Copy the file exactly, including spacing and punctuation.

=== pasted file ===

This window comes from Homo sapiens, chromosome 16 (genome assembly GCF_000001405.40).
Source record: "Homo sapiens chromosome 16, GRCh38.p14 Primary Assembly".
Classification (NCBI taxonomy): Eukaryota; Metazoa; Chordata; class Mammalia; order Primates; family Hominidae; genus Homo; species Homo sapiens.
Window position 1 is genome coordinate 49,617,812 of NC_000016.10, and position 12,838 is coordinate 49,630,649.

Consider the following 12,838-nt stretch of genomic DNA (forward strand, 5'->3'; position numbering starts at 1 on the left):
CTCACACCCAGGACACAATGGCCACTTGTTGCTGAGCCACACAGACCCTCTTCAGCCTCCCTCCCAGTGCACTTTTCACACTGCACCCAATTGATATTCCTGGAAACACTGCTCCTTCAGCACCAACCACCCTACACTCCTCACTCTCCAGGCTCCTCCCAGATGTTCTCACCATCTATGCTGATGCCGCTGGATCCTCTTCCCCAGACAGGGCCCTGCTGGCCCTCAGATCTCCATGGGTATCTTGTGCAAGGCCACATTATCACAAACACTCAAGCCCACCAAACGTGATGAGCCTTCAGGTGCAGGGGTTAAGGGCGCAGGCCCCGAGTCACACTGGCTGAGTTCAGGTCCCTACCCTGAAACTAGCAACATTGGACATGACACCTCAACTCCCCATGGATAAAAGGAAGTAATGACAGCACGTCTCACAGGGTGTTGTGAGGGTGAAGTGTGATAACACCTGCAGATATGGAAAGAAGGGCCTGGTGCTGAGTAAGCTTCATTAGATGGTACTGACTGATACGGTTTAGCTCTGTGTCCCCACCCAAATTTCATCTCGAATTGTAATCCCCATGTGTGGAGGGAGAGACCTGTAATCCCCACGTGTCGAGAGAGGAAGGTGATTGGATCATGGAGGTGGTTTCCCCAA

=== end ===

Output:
This window comes from Homo sapiens, chromosome 16 (genome assembly GCF_000001405.40).
Source record: "Homo sapiens chromosome 16, GRCh38.p14 Primary Assembly".
Classification (NCBI taxonomy): Eukaryota; Metazoa; Chordata; class Mammalia; order Primates; family Hominidae; genus Homo; species Homo sapiens.
Window position 1 is genome coordinate 49,617,812 of NC_000016.10, and position 12,838 is coordinate 49,630,649.

Consider the following 12,838-nt stretch of genomic DNA (forward strand, 5'->3'; position numbering starts at 1 on the left):
CTCACACCCAGGACACAATGGCCACTTGTTGCTGAGCCACACAGACCCTCTTCAGCCTCCCTCCCAGTGCACTTTTCACACTGCACCCAATTGATATTCCTGGAAACACTGCTCCTTCAGCACCAACCACCCTACACTCCTCACTCTCCAGGCTCCTCCCAGATGTTCTCACCATCTATGCTGATGCCGCTGGATCCTCTTCCCCAGACAGGGCCCTGCTGGCCCTCAGATCTCCATGGGTATCTTGTGCAAGGCCACATTATCACAAACACTCAAGCCCACCAAACGTGATGAGCCTTCAGGTGCAGGGGTTAAGGGCGCAGGCCCCGAGTCACACTGGCTGAGTTCAGGTCCCTACCCTGAAACTAGCAACATTGGACATGACACCTCAACTCCCCATGGATAAAAGGAAGTAATGACAGCACGTCTCACAGGGTGTTGTGAGGGTGAAGTGTGATAACACCTGCAGATATGGAAAGAAGGGCCTGGTGCTGAGTAAGCTTCATTAGATGGTACTGACTGATACGGTTTAGCTCTGTGTCCCCACCCAAATTTCATCTCGAATTGTAATCCCCATGTGTGGAGGGAGAGACCTGTAATCCCCACGTGTCGAGAGAGGAAGGTGATTGGATCATGGAGGTGGTTTCCCCAA